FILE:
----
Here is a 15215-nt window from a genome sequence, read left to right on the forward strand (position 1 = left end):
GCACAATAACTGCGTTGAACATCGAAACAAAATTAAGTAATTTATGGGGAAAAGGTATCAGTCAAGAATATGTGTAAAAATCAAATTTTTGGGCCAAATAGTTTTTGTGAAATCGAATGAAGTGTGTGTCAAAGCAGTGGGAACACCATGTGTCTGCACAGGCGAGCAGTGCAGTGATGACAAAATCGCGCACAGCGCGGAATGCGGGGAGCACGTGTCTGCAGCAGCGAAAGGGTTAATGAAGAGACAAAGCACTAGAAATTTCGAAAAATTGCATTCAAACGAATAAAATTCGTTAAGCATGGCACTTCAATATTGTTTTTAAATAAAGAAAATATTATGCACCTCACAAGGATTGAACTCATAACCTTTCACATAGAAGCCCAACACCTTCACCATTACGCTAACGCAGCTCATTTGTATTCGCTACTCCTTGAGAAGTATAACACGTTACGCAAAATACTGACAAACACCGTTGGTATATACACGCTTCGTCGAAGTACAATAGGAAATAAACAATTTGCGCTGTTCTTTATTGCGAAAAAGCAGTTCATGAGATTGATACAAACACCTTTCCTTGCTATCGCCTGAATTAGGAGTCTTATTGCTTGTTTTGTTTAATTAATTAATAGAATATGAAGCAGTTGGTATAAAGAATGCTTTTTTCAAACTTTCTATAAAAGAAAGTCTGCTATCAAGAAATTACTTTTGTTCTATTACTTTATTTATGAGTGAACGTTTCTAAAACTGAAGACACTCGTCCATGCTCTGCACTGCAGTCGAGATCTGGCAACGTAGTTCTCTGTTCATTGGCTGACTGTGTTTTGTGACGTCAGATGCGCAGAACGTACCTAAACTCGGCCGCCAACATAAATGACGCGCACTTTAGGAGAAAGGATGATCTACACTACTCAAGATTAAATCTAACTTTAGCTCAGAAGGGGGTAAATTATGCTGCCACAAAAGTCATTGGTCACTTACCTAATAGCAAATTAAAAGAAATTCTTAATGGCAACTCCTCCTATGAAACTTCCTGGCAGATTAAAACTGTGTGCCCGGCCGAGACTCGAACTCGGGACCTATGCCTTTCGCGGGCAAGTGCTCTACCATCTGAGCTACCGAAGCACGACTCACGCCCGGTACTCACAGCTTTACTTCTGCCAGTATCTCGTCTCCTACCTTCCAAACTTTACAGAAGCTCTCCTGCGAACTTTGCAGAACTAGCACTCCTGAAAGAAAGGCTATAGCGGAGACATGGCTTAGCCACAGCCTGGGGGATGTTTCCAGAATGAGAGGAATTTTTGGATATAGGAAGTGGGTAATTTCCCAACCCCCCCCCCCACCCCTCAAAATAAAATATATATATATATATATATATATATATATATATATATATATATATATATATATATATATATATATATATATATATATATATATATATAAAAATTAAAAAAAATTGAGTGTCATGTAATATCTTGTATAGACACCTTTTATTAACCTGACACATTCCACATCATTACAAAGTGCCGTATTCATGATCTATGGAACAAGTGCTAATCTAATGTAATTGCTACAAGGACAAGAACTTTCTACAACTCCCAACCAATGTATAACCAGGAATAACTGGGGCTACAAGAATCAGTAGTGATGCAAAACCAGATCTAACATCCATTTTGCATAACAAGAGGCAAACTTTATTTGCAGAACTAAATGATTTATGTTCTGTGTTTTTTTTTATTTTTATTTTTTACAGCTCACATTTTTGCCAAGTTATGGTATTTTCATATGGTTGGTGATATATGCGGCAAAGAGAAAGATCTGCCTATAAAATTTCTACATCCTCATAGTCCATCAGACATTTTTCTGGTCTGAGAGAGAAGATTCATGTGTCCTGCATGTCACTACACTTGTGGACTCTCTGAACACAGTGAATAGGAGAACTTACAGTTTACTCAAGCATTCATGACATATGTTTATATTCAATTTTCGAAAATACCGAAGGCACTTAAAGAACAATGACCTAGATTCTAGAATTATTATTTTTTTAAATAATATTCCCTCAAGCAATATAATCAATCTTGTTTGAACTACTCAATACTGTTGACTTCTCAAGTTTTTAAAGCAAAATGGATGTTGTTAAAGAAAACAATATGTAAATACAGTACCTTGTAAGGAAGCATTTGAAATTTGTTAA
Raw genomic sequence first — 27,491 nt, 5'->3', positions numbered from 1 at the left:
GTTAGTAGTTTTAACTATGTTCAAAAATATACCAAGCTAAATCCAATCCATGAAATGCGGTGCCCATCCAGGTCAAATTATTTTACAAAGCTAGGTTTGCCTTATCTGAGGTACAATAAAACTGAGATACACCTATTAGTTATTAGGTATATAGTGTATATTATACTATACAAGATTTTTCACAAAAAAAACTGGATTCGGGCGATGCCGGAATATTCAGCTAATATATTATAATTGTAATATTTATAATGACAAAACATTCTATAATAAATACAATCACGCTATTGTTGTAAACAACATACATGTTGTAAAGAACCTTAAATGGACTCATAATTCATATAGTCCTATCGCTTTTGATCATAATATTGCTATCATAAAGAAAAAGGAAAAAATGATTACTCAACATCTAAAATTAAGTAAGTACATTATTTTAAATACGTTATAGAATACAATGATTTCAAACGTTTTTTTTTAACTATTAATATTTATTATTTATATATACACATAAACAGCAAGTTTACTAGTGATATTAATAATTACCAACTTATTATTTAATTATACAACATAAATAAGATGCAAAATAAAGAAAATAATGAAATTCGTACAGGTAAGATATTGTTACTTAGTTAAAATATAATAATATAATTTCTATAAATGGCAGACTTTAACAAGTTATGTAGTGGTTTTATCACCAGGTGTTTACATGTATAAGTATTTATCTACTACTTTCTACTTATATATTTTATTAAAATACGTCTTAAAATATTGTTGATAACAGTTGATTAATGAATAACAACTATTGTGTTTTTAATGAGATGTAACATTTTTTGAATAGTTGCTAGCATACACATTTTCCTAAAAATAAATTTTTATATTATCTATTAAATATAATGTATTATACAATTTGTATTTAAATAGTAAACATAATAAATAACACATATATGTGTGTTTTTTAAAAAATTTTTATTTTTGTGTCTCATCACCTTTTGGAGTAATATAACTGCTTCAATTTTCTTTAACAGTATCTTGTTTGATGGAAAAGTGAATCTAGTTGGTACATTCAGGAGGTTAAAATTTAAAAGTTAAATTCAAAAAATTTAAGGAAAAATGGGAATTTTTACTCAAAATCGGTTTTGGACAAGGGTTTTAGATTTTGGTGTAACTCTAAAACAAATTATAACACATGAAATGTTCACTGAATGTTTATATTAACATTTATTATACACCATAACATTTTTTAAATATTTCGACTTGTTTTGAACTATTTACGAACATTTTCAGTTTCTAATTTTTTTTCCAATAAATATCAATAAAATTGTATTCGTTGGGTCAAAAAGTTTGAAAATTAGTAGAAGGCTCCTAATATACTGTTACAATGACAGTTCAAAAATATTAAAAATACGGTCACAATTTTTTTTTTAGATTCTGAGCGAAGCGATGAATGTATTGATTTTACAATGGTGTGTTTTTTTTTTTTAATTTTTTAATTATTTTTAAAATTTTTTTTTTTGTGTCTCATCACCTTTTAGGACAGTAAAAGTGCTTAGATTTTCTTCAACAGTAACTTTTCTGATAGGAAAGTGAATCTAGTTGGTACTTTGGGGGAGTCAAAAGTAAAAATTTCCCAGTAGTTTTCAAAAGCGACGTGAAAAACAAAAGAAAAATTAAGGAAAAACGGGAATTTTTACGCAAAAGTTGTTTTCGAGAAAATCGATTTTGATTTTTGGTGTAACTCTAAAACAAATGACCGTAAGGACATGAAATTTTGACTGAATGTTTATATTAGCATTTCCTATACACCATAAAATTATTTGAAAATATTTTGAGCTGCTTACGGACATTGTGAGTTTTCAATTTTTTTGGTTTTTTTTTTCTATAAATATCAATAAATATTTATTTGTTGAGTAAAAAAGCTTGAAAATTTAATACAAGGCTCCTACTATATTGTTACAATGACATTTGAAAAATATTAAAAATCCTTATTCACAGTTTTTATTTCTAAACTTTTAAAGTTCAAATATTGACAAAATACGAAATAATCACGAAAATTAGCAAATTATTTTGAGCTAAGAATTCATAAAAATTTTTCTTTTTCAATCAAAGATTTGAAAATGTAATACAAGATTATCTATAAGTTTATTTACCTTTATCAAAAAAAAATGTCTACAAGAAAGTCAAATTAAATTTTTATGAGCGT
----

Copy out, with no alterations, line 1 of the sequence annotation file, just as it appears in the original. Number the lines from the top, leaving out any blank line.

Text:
Here is a 15215-nt window from a genome sequence, read left to right on the forward strand (position 1 = left end):